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Fed Games Begin This Week

This is a syndicated repost courtesy of NorthmanTrader. To view original, click here. Reposted with permission.

Clever markets. Many index charts have camped themselves inside tight key price zones ahead of the Fed meeting this coming week leaving potential for important breakouts or equally important breakdowns. The trigger to render the decision next week: The Fed of course.

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Be very clear: What happens next week is a giant gaming exercise in expectations, confidence, control and reactions. But it won’t stop here for following next week’s Fed meeting markets will move straight onto gaming the upcoming G20 meeting at the end of June and its related potential for trade war progress or escalation. But the fun doesn’t stop there either as it’s then on to the next Fed meeting in July.

If you’re expecting a sleepy summer in markets let me disavow you of that notion. How these 3 events play will have a massive impact on prices, either to the upside or the downside.

But one event at a time.

This coming week markets will not only contend with the Fed, but also quad witch options expirations always a week for traders to expect the unexpected although OPEX weeks generally have an upward bias.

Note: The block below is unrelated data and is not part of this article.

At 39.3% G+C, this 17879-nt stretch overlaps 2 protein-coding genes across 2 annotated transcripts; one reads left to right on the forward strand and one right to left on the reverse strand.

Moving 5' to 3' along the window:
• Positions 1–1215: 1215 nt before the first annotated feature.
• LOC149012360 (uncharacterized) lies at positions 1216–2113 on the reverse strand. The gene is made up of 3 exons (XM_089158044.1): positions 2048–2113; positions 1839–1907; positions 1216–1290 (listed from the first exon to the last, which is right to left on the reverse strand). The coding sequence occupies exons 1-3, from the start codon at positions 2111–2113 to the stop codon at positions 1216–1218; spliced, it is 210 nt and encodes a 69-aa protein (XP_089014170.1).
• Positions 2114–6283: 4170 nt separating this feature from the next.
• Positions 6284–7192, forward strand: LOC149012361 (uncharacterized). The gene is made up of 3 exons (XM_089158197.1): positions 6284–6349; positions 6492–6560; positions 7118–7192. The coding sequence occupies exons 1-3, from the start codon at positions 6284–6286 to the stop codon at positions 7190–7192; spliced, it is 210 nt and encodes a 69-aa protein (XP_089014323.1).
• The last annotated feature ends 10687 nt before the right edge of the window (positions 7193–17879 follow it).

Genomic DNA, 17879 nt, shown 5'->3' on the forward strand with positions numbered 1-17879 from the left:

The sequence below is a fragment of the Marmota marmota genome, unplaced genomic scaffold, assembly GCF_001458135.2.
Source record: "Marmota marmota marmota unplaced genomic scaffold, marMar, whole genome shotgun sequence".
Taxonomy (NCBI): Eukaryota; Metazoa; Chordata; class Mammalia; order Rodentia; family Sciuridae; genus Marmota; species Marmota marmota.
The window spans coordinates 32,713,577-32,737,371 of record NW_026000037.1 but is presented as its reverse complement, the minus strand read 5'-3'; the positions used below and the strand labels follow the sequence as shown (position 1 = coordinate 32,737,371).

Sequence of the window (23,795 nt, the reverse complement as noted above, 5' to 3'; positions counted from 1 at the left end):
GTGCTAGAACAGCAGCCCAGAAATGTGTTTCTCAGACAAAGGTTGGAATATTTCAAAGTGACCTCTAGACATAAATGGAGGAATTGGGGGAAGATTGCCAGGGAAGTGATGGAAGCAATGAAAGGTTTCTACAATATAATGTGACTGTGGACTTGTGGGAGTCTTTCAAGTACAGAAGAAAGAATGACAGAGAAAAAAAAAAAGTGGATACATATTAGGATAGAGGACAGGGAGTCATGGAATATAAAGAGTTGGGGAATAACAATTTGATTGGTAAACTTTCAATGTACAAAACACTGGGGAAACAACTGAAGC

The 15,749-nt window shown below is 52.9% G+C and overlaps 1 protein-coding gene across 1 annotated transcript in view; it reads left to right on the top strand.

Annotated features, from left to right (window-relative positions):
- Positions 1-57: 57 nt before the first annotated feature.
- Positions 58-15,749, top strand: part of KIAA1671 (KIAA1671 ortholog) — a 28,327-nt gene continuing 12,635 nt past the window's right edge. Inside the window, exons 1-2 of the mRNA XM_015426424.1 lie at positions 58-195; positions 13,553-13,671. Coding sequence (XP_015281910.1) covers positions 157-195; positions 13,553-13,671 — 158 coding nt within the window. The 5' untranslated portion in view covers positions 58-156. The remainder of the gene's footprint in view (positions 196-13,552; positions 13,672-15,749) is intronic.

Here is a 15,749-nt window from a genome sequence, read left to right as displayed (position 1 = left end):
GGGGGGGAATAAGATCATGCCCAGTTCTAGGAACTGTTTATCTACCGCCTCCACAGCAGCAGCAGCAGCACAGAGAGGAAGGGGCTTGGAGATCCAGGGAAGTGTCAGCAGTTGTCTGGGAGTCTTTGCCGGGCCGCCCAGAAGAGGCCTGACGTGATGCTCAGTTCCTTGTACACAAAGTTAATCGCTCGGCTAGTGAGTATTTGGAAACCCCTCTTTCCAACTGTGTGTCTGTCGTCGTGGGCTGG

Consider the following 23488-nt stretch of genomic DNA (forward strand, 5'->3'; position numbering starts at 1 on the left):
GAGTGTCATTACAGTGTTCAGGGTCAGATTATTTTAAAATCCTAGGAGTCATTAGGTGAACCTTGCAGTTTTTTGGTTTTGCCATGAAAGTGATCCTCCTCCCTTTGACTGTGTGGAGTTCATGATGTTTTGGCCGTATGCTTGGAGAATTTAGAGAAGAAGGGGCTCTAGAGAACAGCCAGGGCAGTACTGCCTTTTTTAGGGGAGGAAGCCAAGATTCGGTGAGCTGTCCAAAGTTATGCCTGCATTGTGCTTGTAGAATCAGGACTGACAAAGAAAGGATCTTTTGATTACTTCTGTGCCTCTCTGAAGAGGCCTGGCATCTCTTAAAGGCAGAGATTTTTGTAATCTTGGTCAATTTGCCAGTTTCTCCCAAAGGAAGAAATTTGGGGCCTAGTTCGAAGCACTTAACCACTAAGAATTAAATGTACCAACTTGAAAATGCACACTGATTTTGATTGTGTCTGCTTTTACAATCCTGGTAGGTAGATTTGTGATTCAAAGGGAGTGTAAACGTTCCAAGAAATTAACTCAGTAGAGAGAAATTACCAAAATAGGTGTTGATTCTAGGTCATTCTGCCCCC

But make no mistake: This week’s about the Fed. In 2019 Jay Powell has bent over backwards to appease the market beast. First the stunning reversal in January following the December flush indicating flexibility on the balance sheet, then the March confirmation that QT will be ended in 2019 and then his speech following the steep May correction indicating readiness to act on rate cuts, all of which were cheerfully greeted by markets who want an interventionist Fed to extend the cheap money game that has dominated equity markets for the last 10 years.

But this move here is different. The Fed is on the defensive, not only having been forced to do a 180 on policy as the macro economic backdrop has deteriorated faster than they expected, but also because they have limited room to work with compared  to previous cycles. The implications are profound and I’ve discussed this in Global Fail and in Curveball.

And now that the Fed has shown itself again beholden to the beast they’ve been feeding for years it can ill afford to disappoint markets that expect, want and demand that the Fed pleases them with dovish action, talk and positioning:

Embedded video

Sven Henrich

@NorthmanTrader

HOW MANY RATE CUTS DO YOU WANT????

143 people are talking about this

The outcome may be binary here: A surprise rate cut or surprise immediate ending of QT may be dovish enough to force equity markets higher on to new highs or a market disappointment that may lead to a larger sell-off with grave uncertainty ahead of the upcoming G20 meeting. The calculus: Should the G20 disappoint then the Fed may again be seen being behind the curve rendering a July rate cut a desperate measure to catch up to volatile markets under pressure. Cut now, get the rally and be seen ahead of the curve, but then get a positive resolution on the G20 and appear to have wasted precious rate cut ammunition on a cut that was not needed and set markets on a path to a massive bubble blow-off perhaps creating larger financial market imbalances.

When in doubt count on the Fed to rather have a bubble then risk a sell-off?